My personal take as a non-political scientist is that Ossoff’s efforts at minimizing ideology and idealizing pragmatism (to the point of being almost as unwilling as Karen Handel to refer by name to Donald Trump) are a bad strategy for Democrats in 2018. Even Matthew Yglesias is off the bipartisan civility train, though not as far off as Hamilton Nolan.

A Metropolitan Party?

Brookings Institution scholar Bruce Katz recently discussed the prospects and possibilities of a metropolitan political party. His argument in a nutshell is that the pragmatic orientation of local officials makes it more likely that they will resist the polarization of national partisan politics and implement solutions to pressing problems:

The United States desperately needs a new political force that resists the nationalization of partisan politics and, instead, infuses both establishment parties with the pragmatic, problem solving modus operandi of leaders at the local and metropolitan level.

This certainly sounds a lot better than what we’ve got now. But substantial caution is in order. Metro areas house about 8 in 10 Americans. So, while it makes sense to expect national politics to cater to the needs of those 8 rather than the 2 (who might lazily be inferred to live in Trump Country), it doesn’t make sense, given what we know about the contentious politics of metropolitan areas, to expect the 8 to agree on a comprehensive political agenda.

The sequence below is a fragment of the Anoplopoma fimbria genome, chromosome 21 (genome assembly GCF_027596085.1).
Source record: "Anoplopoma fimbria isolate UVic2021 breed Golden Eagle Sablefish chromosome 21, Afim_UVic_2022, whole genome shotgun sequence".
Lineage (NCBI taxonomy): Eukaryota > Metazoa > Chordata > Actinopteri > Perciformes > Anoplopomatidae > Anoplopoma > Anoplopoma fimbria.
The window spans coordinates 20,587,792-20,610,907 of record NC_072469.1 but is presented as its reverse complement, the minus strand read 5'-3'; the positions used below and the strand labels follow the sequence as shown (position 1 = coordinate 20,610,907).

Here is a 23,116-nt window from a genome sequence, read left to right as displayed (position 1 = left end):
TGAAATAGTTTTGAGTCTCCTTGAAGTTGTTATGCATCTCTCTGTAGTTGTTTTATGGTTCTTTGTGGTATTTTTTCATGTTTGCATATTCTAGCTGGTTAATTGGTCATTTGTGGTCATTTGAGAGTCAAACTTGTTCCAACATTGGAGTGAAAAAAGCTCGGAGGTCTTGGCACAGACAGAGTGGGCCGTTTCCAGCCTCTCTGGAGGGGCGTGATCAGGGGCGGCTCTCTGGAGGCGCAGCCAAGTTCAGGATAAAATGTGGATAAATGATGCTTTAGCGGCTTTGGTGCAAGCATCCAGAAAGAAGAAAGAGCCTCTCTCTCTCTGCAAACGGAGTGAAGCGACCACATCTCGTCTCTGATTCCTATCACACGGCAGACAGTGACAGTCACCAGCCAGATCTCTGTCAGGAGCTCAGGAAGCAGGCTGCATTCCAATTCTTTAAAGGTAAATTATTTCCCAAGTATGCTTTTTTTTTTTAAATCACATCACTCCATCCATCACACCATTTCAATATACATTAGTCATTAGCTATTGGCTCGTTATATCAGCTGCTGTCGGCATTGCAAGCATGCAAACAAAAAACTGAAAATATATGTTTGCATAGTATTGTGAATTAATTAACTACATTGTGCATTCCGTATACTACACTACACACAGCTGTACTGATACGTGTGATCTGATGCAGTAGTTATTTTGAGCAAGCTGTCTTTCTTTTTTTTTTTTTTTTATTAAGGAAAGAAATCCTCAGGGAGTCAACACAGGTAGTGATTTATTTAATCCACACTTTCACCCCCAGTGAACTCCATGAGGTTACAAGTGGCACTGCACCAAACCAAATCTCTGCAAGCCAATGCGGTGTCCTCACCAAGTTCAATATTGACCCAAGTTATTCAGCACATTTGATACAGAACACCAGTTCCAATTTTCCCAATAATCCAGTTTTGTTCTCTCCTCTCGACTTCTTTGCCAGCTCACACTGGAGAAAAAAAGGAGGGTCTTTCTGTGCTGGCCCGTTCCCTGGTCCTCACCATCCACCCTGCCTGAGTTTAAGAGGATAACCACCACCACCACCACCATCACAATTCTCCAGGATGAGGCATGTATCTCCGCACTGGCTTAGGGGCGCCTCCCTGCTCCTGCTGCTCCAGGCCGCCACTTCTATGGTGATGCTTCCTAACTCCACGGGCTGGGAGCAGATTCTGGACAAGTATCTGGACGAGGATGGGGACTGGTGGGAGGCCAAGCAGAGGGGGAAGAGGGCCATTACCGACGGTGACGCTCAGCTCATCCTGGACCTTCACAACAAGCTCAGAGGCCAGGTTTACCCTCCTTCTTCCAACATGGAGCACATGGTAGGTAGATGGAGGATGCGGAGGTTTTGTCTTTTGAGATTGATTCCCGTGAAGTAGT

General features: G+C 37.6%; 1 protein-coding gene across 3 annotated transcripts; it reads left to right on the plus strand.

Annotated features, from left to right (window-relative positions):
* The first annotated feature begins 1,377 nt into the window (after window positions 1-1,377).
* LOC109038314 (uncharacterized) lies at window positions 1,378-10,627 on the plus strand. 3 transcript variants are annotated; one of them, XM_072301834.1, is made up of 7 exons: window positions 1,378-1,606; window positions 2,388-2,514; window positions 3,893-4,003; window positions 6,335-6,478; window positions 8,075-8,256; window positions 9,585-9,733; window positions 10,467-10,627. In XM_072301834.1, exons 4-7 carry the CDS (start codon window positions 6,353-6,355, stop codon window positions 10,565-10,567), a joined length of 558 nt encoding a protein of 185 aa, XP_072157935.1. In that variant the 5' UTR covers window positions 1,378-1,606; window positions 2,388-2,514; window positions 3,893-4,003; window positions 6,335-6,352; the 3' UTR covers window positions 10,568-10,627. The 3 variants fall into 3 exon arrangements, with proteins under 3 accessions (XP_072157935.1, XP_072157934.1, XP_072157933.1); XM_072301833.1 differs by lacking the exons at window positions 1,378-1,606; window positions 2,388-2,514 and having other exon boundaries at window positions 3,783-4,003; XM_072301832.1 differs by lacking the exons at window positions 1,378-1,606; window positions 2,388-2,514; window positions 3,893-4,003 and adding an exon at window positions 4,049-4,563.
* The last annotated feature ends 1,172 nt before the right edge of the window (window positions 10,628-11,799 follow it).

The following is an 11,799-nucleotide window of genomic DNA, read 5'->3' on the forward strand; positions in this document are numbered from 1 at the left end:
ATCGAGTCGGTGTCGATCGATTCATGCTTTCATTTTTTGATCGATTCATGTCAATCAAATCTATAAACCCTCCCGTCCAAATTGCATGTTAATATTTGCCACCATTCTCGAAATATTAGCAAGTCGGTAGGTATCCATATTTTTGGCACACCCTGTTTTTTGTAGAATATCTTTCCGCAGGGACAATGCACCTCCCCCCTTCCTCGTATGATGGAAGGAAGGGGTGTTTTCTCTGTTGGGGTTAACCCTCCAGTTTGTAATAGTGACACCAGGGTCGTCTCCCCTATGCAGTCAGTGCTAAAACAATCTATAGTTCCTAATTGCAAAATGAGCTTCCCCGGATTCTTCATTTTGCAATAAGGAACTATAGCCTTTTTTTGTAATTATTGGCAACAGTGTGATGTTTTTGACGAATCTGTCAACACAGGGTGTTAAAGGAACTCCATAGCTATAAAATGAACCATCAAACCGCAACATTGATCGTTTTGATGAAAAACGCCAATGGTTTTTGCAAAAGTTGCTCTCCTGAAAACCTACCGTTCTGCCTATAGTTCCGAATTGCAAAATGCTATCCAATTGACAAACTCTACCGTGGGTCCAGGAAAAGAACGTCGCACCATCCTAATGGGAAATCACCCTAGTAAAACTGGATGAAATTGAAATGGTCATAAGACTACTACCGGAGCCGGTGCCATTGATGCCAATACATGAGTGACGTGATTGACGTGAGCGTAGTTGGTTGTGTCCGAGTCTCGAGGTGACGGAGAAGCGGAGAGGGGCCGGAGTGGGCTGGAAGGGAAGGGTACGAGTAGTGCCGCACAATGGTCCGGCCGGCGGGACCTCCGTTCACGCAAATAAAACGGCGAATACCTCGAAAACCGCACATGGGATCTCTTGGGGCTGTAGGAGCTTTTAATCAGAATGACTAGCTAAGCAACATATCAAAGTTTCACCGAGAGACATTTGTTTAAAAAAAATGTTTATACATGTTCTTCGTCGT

For example, Katz suggests sensibly that this new party build its organization and constituency at the state level, where significant policy decisions affecting cities and metro areas are made. Specifically, Katz identifies state legislative preemption of municipal action, a serious problem for economic equity, development, and environmental protection. This would avoid the Democratic Party’s fixation on the Presidency and the Senate and cultivate a roster of political candidates for US House seats. But state houses are already metropolitical battlefields. School integration and funding equity? Taxation? Welfare policies? Economic development? In metropolitics, all of these policy areas have been hotly contested, and contested more importantly as zero-sum games.

This overlaps neatly with the tendency of white Americans to see racial advancement for nonwhites as coming at their expense, and it follows from recent arguments that Trumpism has a strong base in middle-class to affluent suburbs in America’s metro areas. Modern conservatism is not (or not only) the dying scream of rural America, it’s the tantrum of the affluent suburbanite. Metro areas contain multitudes, and they certainly contain the Tea Party.

So, when Katz writes

There is clearly a set of issues that sane metropolitan leaders across the red-blue divide can agree on: investing in modern regional transportation that connects people to jobs and goods to markets; boosting the economic competitiveness and innovation capacity of local industries; or policy reforms in housing, education and workforce programs.